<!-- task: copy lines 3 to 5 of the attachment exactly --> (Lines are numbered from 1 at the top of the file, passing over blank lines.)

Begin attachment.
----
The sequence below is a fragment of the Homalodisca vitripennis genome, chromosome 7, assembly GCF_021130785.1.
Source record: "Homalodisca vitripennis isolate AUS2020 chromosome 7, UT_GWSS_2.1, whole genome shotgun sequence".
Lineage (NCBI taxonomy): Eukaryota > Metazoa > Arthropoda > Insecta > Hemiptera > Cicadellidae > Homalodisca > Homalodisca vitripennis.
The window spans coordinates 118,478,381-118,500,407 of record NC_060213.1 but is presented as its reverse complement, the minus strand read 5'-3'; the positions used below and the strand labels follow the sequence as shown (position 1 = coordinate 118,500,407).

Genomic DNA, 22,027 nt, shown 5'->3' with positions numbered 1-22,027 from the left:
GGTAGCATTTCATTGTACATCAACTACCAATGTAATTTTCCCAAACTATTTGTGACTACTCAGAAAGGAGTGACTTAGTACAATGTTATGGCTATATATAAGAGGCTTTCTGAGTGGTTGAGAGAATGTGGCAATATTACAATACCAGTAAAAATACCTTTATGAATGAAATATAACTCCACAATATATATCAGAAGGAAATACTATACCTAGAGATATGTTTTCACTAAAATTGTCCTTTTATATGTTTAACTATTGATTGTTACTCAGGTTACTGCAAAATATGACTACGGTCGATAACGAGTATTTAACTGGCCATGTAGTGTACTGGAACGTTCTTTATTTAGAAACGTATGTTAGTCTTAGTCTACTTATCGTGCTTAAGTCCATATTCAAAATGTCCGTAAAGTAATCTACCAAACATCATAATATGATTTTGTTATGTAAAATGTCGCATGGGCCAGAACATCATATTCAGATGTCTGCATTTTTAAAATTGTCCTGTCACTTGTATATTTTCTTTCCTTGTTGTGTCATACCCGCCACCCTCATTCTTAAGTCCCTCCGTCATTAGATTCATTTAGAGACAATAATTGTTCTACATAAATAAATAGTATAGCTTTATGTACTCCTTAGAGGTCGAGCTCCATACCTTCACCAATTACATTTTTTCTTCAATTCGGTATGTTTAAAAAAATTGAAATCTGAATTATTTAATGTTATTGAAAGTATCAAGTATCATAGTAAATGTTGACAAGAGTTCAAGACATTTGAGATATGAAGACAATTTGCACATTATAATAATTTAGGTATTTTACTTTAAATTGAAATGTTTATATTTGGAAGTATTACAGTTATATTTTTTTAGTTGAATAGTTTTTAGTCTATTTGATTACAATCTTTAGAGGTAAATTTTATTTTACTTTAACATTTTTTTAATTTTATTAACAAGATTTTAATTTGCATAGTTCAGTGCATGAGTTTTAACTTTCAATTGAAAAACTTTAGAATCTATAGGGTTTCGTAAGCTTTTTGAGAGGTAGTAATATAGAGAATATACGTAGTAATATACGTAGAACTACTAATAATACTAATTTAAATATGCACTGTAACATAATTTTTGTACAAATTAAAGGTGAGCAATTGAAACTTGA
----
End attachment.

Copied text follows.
Lineage (NCBI taxonomy): Eukaryota > Metazoa > Arthropoda > Insecta > Hemiptera > Cicadellidae > Homalodisca > Homalodisca vitripennis.
The window spans coordinates 118,478,381-118,500,407 of record NC_060213.1 but is presented as its reverse complement, the minus strand read 5'-3'; the positions used below and the strand labels follow the sequence as shown (position 1 = coordinate 118,500,407).

Genomic DNA, 22,027 nt, shown 5'->3' with positions numbered 1-22,027 from the left: